Next, as potential confounders, we included BMI at blood collection (kg/m2, continuous), use of menopausal hormone therapy in postmenopausal women (current/past/never) at blood collection, and variables estimated from the last questionnaire filled out before blood collection: personal history of mammography (yes/no), history of breast benign disease (yes/no), family history of breast cancer (yes/no), number of children (0, 1, 2, 3+), smoking status (never, past, current), use of oral contraceptives (ever/never), age at menarche (year, continuous), and physical activity [Metabolic Equivalent Task-Hour per week (METS-h/w), continuous]. We further added to the models' variables estimated from the dietary questionnaire sent in 1993: alcohol consumption (in grams of daily ethanol intake, continuous), total energy intake without alcohol (kcal/d, continuous), calcium and vitamin D dietary intakes (mg/d, continuous), and vitamin D and calcium supplement intakes at blood collection (yes/no). Models were also run with calcium (mmol/L, continuous) and PTH (pg/mL, continuous) serum concentrations because they were closely involved in the regulation of vitamin D metabolism, and also with estradiol (pmol/L, continuous) and progesterone (nmol/L, continuous) serum levels, found to be confounding factors, as they were associated both with 25(OH)D3 and breast cancer risk in our population.
We also conducted unconditional logistic regressions stratified by menopausal status at the time of both breast cancer diagnosis and blood collection, and by age at blood collection (<53, 53-60, and 60+ years, ages corresponding with tertile cutoff points in our population). For these two series of analyses, we created a first model adjusted for age at blood collection, menopausal status (only in the age-stratified analysis), age at menopause, and season of blood collection. To take into account both latitude and sun exposure of each region at the date of blood collection, we used mean daily UV dose exposure (continuous variables in kJ/m2) in unconditional logistic regressions for parsimony of models, which was estimated among the 40 centers for blood collection and the year of sampling using the UV mapping algorithm (31). The three other models were computed by adding the same covariates as in the conditional regression analyses. We also ran models stratified on BMI (women with BMI ≤25 versus >25 kg/m2) and on calcium intake (daily calcium intake <1,000 versus ≥1,000 mg/d plus women using calcium supplements at blood collection).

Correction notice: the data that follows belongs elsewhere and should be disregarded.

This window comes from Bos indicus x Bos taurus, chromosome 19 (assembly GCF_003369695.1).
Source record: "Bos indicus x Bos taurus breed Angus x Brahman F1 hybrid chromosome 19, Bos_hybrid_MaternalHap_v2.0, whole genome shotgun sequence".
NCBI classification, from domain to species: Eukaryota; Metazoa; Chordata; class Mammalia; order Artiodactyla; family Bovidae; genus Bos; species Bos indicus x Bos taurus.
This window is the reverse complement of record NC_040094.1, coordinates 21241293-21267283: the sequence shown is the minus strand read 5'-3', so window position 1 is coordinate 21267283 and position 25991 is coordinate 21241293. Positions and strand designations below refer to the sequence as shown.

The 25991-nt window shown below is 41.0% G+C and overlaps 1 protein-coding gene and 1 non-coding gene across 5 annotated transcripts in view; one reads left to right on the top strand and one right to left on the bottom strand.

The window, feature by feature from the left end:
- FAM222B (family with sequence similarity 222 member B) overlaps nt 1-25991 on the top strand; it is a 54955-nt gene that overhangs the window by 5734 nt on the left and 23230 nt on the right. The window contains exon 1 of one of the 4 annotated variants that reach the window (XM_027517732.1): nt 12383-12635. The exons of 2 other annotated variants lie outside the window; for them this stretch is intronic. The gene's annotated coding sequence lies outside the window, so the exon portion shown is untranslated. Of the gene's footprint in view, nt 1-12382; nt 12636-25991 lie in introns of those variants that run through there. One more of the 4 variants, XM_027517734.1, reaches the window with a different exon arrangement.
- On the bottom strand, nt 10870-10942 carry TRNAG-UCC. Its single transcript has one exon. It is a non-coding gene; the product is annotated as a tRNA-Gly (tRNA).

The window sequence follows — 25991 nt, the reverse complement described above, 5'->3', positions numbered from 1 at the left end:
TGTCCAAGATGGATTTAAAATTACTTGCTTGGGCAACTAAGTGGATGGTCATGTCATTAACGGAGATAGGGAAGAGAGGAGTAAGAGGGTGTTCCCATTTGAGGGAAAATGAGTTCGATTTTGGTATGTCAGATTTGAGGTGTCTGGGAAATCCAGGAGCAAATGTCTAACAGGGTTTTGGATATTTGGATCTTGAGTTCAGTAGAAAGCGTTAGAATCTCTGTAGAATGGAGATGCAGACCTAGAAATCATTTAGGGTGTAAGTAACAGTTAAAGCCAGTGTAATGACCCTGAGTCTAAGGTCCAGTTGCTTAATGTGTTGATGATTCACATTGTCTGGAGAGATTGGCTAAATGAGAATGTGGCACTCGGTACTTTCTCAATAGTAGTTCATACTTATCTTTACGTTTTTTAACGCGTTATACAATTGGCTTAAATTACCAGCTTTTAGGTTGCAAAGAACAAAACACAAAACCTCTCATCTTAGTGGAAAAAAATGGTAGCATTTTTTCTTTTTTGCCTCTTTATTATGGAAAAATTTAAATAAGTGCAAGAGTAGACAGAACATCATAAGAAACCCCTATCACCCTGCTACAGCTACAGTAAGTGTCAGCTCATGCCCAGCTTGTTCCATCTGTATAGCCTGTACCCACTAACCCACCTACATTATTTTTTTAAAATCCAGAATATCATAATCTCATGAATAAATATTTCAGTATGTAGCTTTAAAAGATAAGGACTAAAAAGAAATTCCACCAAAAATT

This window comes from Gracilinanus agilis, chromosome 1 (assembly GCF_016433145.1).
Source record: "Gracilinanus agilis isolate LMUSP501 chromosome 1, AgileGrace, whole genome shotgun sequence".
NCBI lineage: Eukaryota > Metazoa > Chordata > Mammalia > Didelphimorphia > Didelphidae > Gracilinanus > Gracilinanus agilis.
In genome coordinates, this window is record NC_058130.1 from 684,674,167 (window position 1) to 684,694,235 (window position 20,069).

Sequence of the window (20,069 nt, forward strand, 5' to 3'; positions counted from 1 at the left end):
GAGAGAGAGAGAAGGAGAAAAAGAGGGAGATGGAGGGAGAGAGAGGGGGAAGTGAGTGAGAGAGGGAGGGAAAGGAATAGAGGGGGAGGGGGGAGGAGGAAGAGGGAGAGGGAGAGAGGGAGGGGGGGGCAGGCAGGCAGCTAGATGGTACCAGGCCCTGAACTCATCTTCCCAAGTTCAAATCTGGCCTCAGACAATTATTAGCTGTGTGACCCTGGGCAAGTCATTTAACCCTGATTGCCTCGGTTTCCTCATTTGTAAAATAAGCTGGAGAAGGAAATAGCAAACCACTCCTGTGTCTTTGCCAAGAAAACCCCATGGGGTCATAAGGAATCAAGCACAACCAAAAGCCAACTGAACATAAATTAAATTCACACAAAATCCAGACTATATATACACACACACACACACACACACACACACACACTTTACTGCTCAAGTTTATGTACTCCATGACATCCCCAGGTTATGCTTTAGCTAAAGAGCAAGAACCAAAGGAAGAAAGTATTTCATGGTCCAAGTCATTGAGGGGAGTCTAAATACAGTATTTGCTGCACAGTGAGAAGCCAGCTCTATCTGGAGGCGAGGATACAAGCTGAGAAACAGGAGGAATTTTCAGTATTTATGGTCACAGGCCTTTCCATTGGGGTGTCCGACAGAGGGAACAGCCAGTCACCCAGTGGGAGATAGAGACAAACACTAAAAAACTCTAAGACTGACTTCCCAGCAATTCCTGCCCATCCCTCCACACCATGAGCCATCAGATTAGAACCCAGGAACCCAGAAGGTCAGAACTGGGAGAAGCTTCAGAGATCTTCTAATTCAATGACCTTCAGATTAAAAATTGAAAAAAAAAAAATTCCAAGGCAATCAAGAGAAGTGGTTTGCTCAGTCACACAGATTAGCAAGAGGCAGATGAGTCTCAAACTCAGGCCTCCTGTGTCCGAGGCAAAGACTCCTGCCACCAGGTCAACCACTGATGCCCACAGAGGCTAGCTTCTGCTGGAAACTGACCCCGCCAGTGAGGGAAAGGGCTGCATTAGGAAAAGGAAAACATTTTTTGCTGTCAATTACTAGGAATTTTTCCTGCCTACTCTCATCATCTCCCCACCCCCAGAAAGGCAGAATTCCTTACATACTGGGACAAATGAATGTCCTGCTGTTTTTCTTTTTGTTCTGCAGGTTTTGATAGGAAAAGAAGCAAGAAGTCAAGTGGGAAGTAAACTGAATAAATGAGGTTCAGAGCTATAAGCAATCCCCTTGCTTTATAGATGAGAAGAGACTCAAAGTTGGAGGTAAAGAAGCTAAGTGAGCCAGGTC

Tests for linear trends across tertiles of 25(OH)D3 serum concentration were done using median concentrations in each tertile excluding missing values. All statistical tests were two-sided; P < 0.05 was considered statistically significant. SAS statistical software (version 9.1; SAS Institute, Inc.) was used for all analyses. Results were presented as mean (SD) for continuous variables and N (%) for categorical variables.
Selected characteristics of cases and controls are presented in Table 1. High alcohol consumption, familial history of breast cancer, and personal history of benign breast disease were more common in cases than in controls. Cases had both higher estradiol and progesterone serum concentrations in premenopause and postmenopause [399.3 pmol/L (SD, 234.3) and 10.1 nmol/L (SD, 15.2) in premenopause and 125.6 pmol/L (SD, 217.5) and 4.0 nmol/L (SD, 9.7) in postmenopause, respectively] than in controls [349.2 pmol/L (SD, 202.2) and 9.0 nmol/L (SD, 13.8) in premenopause and 105.8 pmol/L (SD, 205.5) and 3.2 nmol/L (SD, 7.7) in postmenopause]. The 25(OH)D3 serum concentration was lower for cases than for controls [24.4 ng/mL (SD, 10.9) and 25.1 ng/mL (SD, 11.0), respectively]; 75% of women had 25(OH)D3 serum concentrations lower than 30 ng/mL and 37.5% had serum concentrations lower than 20 ng/mL.
Women ages 53 years or under had a similar mean 25(OH)D3 serum concentration [25.3 (SD, 11.0)] as women between 53 and 60 [25.4 (SD, 11.0)], but a higher concentration than those over 60 [24.5 (SD, 10.9); P = 0.04]. Lower 25(OH)D3 serum concentrations were observed in women with a BMI of >30 kg/m2 [22.1 ng/mL (SD, 8.8)] than in women with a BMI of <25 kg/m2 [25.5 ng/mL (SD, 11.1); P = 0.01; data not shown].
The 25(OH)D3 serum concentration was correlated with the calcium serum concentration (ρ = 0.13, P < 0.0001 in the whole population; ρ = 0.17, P = 0.0009 in premenopausal women; and ρ = 0.12, P < 0.0001 in postmenopausal women) and negatively correlated with the PTH serum concentration (ρ = −0.11, P = 0.0002; ρ = −0.16, P = 0.002; and ρ = −0.12, P < 0.0001, respectively). No correlation was found between the 25(OH)D3 serum concentration and either the estradiol or progesterone serum concentration. In women who were premenopausal at diagnosis, we observed a positive correlation between the 25(OH)D3 serum concentration and the mean daily UV dose in the 40 areas of blood collection (ρ = 0.18, P = 0.02). In women under 53 years of age at the time of blood collection, the correlation was lower (ρ = 0.07, P = 0.08). However, unconditional logistic regressions without mean daily UV dose adjustments did not affect point estimates (P for homogeneity between the fully adjusted model and the model without UV dose = 0.73). No other statistically significant correlation with 25(OH)D3 was found. It was the case in particular to 25(OH)D3 and vitamin D dietary intake, and for calcium serum concentrations and dietary calcium intakes.